Well, it's been a minute, hasn't it? In my every day life, I generally don't speak unless I have something to say. People often think I'm not approachable, but it's simply because I suck at small talk. "Nice weather we're having, ain't it?" "How 'bout them Panthers?" "Hey to the folks!" That's just not me. The same goes here. If I feel compelled to write about something, I write it, and the words flow effortlessly from my fingers. It can't be forced.
So here is what I feel compelled to write about today. I have been very open about my struggles with depression and anxiety, but I finally....FINALLY reached the point in my life where I realized I didn't have to be a victim of my circumstances anymore. The things that happened in my past didn't happen to me, they just happened. Shitty things happen in life, and sometimes you just have to let it be shitty for a while. Then you move on. I wasted a lot of years before I realized that every morning when I wake up I have a choice. I can choose to be happy. I can choose to own the day or to let the day own me. Maybe I'm not happy all day, but each day I try to find at least one thing that made me happy. It could be that I was able to help a patient at work, or even a coworker. It could be a surprise FaceTime visit with my granddaughters in the middle of a hectic day. It could be that I was able to get all my bills paid and not be in the hole (which doesn't happen often, let's be honest).
I even dropped 40 pounds (so far) and started redecorating my living room. I no longer needed the big, clunky, soft and cushy furniture that provided me with so much comfort when I needed it most. I have finally figured out who I am again, and that is monumental.
Over the last few months, though, I have felt myself slipping again. Slowly, one thing after another has seemed to stack itself up against my mental health like a child's building blocks. Frustrations at work, feeling like I'm letting people down, people letting ME down, a failed eye surgery, etc. We are all only human, after all. We can only take so much.
The last couple of weeks have been particularly challenging. The triggering events are insignificant. It's the effects that have worried me. Reverting to old habits (I ate four bowls of cereal in one sitting the other night) and letting negative, even dangerous thoughts make their way back into my brain has been discouraging and frightening.
The thing is, I have noticed that I seem to struggle more during the summer months. Bizarre, right? (Then again, I've never followed the crowd.) Other than the initial "event", which happened in November and was more situational, every major struggle I've had with my depression has either been in late June/early July, or late August. When I was fifteen years old, I had what I now know was my first panic attack. Picture a skinny little girl in a red and white striped pinafore that was standard for a candy striper in 1982. I was sitting alone waiting for my mother to pick me up, and as I looked out at the bright sunshine and listened to the sounds of a hot summer afternoon, I felt an overwhelming sense of dread wash over me. My heart raced and my chest felt tight, as if everything was closing in. I didn't understand it at the time, but it has stuck with me for 41 years.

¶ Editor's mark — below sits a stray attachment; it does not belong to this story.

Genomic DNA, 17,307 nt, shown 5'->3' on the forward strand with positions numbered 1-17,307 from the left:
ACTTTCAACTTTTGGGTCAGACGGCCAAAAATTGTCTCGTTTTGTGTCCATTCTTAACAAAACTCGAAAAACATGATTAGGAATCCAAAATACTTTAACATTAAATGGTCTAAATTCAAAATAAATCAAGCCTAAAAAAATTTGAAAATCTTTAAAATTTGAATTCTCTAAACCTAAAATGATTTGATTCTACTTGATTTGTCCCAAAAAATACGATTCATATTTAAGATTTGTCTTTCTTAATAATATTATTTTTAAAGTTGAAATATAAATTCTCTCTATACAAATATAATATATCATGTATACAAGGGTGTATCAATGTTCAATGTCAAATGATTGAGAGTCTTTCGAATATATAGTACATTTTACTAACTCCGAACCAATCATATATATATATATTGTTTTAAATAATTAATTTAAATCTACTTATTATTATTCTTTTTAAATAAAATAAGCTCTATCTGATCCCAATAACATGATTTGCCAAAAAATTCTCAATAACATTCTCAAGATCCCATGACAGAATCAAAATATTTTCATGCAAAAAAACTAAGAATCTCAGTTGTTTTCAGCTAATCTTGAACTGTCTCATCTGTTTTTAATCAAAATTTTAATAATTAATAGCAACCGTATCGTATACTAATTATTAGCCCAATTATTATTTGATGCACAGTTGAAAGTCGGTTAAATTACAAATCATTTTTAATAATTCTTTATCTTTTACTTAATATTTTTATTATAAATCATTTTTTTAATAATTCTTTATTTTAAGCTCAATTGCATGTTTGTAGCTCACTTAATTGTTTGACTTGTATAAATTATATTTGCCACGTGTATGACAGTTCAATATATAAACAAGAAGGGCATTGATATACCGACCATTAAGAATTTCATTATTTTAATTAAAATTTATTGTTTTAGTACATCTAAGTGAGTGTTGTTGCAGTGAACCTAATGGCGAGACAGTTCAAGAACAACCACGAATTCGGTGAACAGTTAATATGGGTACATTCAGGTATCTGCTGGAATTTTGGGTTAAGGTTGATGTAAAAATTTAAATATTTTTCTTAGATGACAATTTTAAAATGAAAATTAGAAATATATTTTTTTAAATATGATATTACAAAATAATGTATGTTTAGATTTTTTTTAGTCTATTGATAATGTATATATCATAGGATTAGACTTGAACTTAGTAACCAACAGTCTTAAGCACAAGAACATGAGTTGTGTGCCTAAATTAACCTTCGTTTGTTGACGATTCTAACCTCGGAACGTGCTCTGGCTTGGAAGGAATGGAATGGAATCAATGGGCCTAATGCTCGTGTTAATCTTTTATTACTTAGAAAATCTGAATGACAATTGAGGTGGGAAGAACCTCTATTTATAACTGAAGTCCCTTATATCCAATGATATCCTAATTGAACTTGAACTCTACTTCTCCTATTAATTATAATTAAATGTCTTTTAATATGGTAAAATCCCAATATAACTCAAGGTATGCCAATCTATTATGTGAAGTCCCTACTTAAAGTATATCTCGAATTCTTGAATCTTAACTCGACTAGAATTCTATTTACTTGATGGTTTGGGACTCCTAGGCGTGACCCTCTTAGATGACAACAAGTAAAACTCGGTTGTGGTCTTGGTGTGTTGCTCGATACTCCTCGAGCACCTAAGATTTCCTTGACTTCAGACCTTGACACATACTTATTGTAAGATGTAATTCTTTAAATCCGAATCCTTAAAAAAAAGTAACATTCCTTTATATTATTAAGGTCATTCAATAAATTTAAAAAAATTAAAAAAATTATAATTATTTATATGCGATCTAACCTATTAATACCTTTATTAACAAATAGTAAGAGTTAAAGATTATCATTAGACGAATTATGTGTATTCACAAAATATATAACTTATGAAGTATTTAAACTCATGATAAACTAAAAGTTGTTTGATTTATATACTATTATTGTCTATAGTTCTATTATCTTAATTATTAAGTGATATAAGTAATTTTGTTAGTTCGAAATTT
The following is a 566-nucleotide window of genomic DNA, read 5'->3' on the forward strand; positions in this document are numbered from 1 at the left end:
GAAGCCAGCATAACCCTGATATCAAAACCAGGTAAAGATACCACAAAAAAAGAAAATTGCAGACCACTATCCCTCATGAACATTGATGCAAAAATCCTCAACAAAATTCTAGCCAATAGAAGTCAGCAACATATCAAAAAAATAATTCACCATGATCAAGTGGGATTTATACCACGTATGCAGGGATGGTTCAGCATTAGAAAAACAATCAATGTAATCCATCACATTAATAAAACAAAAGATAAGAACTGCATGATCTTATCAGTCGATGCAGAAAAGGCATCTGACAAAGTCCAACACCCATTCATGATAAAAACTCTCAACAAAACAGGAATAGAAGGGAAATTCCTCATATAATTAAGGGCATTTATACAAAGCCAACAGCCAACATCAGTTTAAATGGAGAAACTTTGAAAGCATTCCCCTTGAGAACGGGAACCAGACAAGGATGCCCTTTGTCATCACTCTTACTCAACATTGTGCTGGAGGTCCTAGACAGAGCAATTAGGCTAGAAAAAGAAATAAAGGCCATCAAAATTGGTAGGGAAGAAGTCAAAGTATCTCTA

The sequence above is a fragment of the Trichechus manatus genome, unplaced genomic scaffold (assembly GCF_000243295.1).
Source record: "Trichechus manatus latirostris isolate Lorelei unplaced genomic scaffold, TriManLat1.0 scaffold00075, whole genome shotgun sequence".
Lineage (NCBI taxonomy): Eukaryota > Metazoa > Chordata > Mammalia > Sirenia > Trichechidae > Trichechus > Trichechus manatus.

Yesterday, the 1st of September, was an absolutely beautiful day, with a hint of autumn in the air, and I found myself in an uncharacteristically good mood. I felt more like my old self than I had in six months. Yesterday evening, as I scrolled through Facebook and TikTok videos of autumn and winter (if you remember from previous blogs, I have no life), I came across a term that has suddenly made the last 40+ years make total sense: Reverse Seasonal Affective Disorder.
Now trust me, I ain't makin' this up. Google it if you don't believe me. RSAD is a condition similar to the Seasonal Affective Disorder we all know and love. In the colder, darker months, many people develop depression, and the suicide rate, particularly around the holidays, goes up. For some of us, though, it's just the opposite. We thrive in the fall and winter: the early, brilliantly colored sunsets, the eerie, comforting silence of a really cold night, when all you can hear is the soothing sound of a train in the distance. I mean, honestly, who wouldn't want to cuddle up in front of a fire with a cup of hot cocoa and the one you love, watching the snow fall while he gently cradles you in his arms, kissing your forehead, whispering sweet nothings in yo........SORRY! SORRY. Sorry. I got sidetracked.
In all seriousness, though, a 2015 article in Psychology Today reports that reverse seasonal affective disorder affects less than one-tenth of SAD cases, and it tends to return every year about the same time. Now, I have the attention span of a stick bug, so I'll just tell you that, in a nutshell, reverse SAD has to do with an over-abundance of sunlight resulting in a disturbance in the individual's circadian rhythm caused by an imbalance in the body's levels of melatonin, the "immediate precursor" of which is serotonin, which we all know controls mood.
Well damn! It was like someone finally turned on the light (but not too bright a light, and not one that stays bright for an inordinate amount of time), and I feel like I finally understand the paradox that is my mental health. Strange thing to get excited about, but would you expect anything less from me?
So now, I feel like I can move forward with a better understanding of why I am the way I am, why I have always loved everything autumn: the changing leaves, the longer, colder nights, and why I prefer the sound of snow crunching under my boots to the feeling of sand between my toes. I can wake up each morning and make that choice to be happy, knowing that I'll just have to try a little harder between May and August.